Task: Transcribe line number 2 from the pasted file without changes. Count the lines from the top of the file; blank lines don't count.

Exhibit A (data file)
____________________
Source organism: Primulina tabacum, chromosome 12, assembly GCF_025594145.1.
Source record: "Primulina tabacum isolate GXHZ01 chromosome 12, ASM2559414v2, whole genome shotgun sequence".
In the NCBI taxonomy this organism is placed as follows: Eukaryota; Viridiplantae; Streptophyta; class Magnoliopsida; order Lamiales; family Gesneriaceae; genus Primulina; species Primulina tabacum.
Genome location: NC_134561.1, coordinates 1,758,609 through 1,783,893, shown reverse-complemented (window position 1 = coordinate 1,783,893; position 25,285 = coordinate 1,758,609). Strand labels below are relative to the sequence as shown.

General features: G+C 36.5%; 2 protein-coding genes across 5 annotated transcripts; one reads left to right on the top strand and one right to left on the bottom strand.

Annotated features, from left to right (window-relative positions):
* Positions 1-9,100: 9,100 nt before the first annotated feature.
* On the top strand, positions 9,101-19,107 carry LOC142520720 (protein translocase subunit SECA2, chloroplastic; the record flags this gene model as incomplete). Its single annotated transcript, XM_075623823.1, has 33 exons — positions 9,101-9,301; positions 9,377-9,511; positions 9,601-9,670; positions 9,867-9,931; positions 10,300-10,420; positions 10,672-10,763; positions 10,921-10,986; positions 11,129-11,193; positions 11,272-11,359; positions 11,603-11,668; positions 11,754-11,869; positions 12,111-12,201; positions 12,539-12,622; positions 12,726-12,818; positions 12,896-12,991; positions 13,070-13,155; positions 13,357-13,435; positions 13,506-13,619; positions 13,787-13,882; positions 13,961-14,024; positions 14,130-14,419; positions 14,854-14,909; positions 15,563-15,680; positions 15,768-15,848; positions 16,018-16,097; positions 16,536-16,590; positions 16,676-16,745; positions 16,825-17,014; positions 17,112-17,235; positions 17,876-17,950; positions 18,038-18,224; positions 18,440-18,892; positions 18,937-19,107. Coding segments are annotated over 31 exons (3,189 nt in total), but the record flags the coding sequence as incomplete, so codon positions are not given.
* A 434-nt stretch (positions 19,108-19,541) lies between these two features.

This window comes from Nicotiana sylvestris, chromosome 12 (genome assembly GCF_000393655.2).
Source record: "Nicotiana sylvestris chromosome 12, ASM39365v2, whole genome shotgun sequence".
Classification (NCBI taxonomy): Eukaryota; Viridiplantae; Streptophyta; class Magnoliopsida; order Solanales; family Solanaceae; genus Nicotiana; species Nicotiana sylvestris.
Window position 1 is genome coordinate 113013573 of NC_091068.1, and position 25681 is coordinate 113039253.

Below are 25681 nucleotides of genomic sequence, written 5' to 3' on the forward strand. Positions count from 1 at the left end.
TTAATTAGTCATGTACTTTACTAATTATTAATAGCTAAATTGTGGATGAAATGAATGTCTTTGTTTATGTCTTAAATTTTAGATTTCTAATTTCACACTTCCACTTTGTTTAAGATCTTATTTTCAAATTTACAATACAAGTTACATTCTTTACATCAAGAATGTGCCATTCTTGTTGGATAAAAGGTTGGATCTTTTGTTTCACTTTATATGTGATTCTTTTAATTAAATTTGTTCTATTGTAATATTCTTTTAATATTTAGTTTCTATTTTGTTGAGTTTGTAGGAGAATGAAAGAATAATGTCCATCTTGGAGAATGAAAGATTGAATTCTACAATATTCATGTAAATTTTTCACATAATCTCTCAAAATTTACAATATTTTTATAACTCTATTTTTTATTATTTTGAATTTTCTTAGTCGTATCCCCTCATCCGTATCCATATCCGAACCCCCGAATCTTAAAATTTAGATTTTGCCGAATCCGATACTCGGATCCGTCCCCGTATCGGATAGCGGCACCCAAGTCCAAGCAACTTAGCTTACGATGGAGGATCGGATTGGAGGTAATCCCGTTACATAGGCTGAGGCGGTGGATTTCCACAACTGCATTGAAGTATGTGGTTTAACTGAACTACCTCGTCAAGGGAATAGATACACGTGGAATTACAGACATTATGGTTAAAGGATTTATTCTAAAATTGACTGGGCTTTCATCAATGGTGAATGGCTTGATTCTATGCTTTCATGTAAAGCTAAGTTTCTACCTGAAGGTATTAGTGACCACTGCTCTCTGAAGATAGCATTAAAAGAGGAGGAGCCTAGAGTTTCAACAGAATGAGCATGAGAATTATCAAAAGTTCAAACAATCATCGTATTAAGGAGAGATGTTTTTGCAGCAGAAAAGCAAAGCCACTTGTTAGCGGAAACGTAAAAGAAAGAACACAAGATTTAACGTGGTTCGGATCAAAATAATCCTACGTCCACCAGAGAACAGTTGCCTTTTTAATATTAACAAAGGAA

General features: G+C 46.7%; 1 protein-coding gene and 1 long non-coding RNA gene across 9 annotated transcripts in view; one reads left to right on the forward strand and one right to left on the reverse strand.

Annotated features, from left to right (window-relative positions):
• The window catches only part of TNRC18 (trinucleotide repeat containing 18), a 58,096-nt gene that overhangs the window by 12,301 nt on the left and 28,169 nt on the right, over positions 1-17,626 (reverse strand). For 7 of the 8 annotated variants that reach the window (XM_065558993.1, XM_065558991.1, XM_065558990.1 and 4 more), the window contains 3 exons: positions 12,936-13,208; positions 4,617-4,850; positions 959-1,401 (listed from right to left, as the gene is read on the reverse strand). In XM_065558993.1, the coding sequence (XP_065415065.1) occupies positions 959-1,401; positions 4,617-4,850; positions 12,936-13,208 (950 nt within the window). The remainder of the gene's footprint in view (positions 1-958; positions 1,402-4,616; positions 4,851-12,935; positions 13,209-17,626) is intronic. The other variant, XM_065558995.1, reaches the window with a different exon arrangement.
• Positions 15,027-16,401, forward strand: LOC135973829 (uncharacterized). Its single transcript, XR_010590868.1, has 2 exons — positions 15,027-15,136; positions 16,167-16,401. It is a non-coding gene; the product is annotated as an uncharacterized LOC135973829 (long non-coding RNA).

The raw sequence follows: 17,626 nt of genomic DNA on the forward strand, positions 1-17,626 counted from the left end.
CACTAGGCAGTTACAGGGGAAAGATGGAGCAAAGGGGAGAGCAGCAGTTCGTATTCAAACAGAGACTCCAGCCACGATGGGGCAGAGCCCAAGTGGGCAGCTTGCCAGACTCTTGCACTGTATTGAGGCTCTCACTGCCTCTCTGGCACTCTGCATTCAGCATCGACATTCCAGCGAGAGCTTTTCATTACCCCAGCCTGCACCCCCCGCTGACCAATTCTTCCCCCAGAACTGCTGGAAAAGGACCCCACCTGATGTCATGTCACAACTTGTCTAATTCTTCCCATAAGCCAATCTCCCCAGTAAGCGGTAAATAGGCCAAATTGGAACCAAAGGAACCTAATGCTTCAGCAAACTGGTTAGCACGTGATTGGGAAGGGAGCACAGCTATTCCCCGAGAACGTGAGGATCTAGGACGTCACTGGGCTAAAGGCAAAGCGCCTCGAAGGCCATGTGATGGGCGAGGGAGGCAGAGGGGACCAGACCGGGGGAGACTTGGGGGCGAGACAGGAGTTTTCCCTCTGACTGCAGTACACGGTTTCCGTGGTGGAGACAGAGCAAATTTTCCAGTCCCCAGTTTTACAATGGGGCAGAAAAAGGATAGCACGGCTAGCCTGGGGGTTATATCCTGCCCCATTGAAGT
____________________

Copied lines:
Source record: "Primulina tabacum isolate GXHZ01 chromosome 12, ASM2559414v2, whole genome shotgun sequence".